After graduation, he enlisted in the Marines, while she enrolled at Mankato State University. After his tour of duty ended and a month after her graduation, they were married.
"I didn't even doubt I would wear that dress," Diane said. Her mother was pleased, as was her Aunt Marion. The creamy satin was gaining a yellow cast by then, but the gown still had been barely worn. That changed with this wedding. "I wore it the whole day, through the dance and everything," Diane said. "And I love to dance."
The dress suffered some for her exuberance. A few seams gave way and her jitterbugging elbows had their way with the gown's long, slim sleeves, but Diane had a great time at her wedding. When the dress was carefully packed away into her mother's attic, Diane figured it had had its last dance.Feb. 21, 2009
"Well, who's got the dress?"
That question, from Margaret Stoneking to her mother, Diane, came as a shock. "She's a traditionalist, I'm finding out," Diane said.
Margaret just smiled. "I'd always planned on wearing it."
Margaret had met Lucas Koenig while attending a cousin's wedding in California last May. Luke was in the Marines and, although living in California, was a native Minnesotan. He was drawn to her immediately. "You kind of know Minnesotans, even when they're in California," she said. "But I'm 23, so I wasn't looking." Yet he was persistent, calling and writing while she attended the University of St. Thomas, studying health education. Soon, something clicked.
He proposed in January and they made plans to marry a month later.
Unfortunately, the dress was in sad shape, yellow as a maple chair. The seed pearls were dingy and some of the fabric-covered buttons had frayed.
Margaret knew at the very least the gown needed professional cleaning, and in her research found a listing for Karen Boehne and her gown restoration business, Wedding Gown Care Specialists, in New Hope.
Restoration is more than cleaning, said Boehne, who started her business seven years ago after 35 years in the dry-cleaning game. Now she deals with wedding gowns exclusively (www.gownclean.com). In Minnesota, she is one of two specialists certified by the national Association of Wedding Gown Specialists. (The other is St. Croix Cleaners, www.st.croixcleaners.com.)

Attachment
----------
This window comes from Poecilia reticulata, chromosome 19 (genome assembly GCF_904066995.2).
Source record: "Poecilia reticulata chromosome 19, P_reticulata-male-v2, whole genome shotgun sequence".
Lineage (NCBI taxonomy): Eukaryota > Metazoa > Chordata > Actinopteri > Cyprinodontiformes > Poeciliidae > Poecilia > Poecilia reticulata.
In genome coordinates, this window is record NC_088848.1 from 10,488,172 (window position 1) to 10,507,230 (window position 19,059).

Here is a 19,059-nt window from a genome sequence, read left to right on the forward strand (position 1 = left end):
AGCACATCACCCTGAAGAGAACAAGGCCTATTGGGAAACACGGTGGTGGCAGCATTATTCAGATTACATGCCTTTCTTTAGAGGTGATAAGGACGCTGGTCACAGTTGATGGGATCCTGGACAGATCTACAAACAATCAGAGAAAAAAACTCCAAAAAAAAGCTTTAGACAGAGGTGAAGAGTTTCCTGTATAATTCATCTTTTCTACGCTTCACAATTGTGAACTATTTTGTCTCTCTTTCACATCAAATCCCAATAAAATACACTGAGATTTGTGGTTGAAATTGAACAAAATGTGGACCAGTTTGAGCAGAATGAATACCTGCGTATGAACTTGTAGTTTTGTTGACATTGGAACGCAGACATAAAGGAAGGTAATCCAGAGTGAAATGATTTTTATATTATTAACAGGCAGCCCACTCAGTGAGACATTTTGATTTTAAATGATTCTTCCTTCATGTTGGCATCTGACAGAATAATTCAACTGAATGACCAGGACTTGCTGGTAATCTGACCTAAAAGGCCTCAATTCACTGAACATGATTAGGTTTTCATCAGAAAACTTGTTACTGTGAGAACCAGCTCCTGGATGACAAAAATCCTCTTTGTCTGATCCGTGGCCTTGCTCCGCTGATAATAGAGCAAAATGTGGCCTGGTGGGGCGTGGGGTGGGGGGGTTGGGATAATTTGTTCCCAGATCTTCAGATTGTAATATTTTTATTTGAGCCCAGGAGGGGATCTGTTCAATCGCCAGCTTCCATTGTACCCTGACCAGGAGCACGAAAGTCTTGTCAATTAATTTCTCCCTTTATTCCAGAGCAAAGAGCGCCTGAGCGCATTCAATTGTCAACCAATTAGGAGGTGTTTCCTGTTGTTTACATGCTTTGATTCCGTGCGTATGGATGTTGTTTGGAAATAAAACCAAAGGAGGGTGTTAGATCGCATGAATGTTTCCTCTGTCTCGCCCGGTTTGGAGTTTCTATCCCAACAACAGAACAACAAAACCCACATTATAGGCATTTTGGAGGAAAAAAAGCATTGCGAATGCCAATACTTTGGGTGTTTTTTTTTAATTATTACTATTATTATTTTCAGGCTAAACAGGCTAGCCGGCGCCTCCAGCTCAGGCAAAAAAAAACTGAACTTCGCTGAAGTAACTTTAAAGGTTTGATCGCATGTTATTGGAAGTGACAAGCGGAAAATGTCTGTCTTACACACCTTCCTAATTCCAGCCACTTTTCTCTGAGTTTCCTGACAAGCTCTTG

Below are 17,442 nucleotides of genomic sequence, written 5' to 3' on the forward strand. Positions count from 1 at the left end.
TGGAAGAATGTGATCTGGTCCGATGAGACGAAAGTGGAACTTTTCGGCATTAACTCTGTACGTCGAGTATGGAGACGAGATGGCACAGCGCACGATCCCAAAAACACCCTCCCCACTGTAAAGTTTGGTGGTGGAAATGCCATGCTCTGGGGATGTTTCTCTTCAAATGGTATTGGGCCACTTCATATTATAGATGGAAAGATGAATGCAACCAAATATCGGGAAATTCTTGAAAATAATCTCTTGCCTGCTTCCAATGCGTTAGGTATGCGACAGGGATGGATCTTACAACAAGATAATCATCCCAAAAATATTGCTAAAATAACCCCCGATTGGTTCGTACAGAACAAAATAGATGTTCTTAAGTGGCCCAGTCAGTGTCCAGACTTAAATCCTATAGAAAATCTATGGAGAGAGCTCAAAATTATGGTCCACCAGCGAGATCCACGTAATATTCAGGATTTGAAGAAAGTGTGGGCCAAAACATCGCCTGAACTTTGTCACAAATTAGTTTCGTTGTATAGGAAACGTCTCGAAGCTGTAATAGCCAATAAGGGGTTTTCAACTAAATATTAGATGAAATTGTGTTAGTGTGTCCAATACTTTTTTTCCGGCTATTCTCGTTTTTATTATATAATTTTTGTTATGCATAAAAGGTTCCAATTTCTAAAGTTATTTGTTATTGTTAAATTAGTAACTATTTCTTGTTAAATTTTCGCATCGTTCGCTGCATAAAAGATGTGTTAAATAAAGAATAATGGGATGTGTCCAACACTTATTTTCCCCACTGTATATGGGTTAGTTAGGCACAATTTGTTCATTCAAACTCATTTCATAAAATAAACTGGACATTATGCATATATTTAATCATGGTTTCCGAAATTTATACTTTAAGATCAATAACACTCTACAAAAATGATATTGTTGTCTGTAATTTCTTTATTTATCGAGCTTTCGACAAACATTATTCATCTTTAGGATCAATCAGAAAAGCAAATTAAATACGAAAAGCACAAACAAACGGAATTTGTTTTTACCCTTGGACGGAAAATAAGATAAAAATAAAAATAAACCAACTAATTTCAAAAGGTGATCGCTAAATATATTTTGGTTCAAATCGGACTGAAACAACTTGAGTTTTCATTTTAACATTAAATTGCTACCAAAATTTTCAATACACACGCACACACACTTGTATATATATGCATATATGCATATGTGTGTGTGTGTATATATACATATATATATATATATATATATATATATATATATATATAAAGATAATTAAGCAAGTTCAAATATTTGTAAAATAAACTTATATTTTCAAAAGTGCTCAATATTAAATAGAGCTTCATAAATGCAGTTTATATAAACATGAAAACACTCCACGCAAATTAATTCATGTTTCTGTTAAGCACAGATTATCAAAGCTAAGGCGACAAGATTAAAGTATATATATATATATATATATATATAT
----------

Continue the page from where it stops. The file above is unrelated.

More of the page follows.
With improved restoration techniques, Boehne said, more brides are wearing heirloom gowns. Tradition is a great motivation, but the bridezilla cost of weddings also makes a recycled dress appealing. Restoration costs vary widely depending on the condition of the dress, Boehne said. "Each dress is so individual." A rather romantic portion of her business is in restoring wedding gowns that husbands have sneaked into the store as an anniversary present.
Margaret is the tallest of the gown's brides, so a swatch of the train was cut and moved to lengthen the front of the dress. Boehne recovered the buttons and brought the yellowed pearls back to white. Most important, Margaret said, "the dress had the original sheen that it had when my Grandma wore it. My great-aunt and mother couldn't believe it."
Margaret and Luke were married on Coronado Beach in San Diego, where he is stationed. (His Marine unit is scheduled to be deployed in September to Afghanistan for seven months.) The bride was barefoot, wore a flower in her hair and carried several stalks of calla lilies. Some of the dress seams gave way, and Margaret stubbed her toe on a dock, dappling the gown's hem with drops of blood.
But it cleaned up well, as it has over what now accounts for about 150 years of marriage among the generations. The gown is packed away in a special box under Diane's bed, awaiting its next bride.
Kim Ode • 612-673-7185